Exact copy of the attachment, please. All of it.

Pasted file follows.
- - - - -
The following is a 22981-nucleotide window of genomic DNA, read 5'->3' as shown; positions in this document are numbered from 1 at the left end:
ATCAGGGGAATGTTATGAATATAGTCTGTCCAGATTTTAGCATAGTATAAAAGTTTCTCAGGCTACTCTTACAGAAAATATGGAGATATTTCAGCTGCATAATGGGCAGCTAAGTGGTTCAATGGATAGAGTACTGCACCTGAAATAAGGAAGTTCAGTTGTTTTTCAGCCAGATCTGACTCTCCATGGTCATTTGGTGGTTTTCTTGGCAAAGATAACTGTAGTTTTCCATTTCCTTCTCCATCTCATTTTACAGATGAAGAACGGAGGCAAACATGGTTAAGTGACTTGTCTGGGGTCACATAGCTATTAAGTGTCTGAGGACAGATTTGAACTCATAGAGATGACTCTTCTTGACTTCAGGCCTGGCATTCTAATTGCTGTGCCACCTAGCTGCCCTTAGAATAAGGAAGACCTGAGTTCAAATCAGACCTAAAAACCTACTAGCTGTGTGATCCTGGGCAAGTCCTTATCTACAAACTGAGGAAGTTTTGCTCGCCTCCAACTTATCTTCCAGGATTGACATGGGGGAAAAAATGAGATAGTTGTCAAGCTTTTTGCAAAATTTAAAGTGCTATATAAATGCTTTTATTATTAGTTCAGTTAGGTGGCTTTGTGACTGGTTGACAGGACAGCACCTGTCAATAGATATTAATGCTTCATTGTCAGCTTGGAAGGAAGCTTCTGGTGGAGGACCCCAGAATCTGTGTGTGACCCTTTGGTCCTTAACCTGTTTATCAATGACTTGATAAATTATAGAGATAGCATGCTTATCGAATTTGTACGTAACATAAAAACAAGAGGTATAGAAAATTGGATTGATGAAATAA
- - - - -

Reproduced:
The following is a 22981-nucleotide window of genomic DNA, read 5'->3' as shown; positions in this document are numbered from 1 at the left end:
ATCAGGGGAATGTTATGAATATAGTCTGTCCAGATTTTAGCATAGTATAAAAGTTTCTCAGGCTACTCTTACAGAAAATATGGAGATATTTCAGCTGCATAATGGGCAGCTAAGTGGTTCAATGGATAGAGTACTGCACCTGAAATAAGGAAGTTCAGTTGTTTTTCAGCCAGATCTGACTCTCCATGGTCATTTGGTGGTTTTCTTGGCAAAGATAACTGTAGTTTTCCATTTCCTTCTCCATCTCATTTTACAGATGAAGAACGGAGGCAAACATGGTTAAGTGACTTGTCTGGGGTCACATAGCTATTAAGTGTCTGAGGACAGATTTGAACTCATAGAGATGACTCTTCTTGACTTCAGGCCTGGCATTCTAATTGCTGTGCCACCTAGCTGCCCTTAGAATAAGGAAGACCTGAGTTCAAATCAGACCTAAAAACCTACTAGCTGTGTGATCCTGGGCAAGTCCTTATCTACAAACTGAGGAAGTTTTGCTCGCCTCCAACTTATCTTCCAGGATTGACATGGGGGAAAAAATGAGATAGTTGTCAAGCTTTTTGCAAAATTTAAAGTGCTATATAAATGCTTTTATTATTAGTTCAGTTAGGTGGCTTTGTGACTGGTTGACAGGACAGCACCTGTCAATAGATATTAATGCTTCATTGTCAGCTTGGAAGGAAGCTTCTGGTGGAGGACCCCAGAATCTGTGTGTGACCCTTTGGTCCTTAACCTGTTTATCAATGACTTGATAAATTATAGAGATAGCATGCTTATCGAATTTGTACGTAACATAAAAACAAGAGGTATAGAAAATTGGATTGATGAAATAA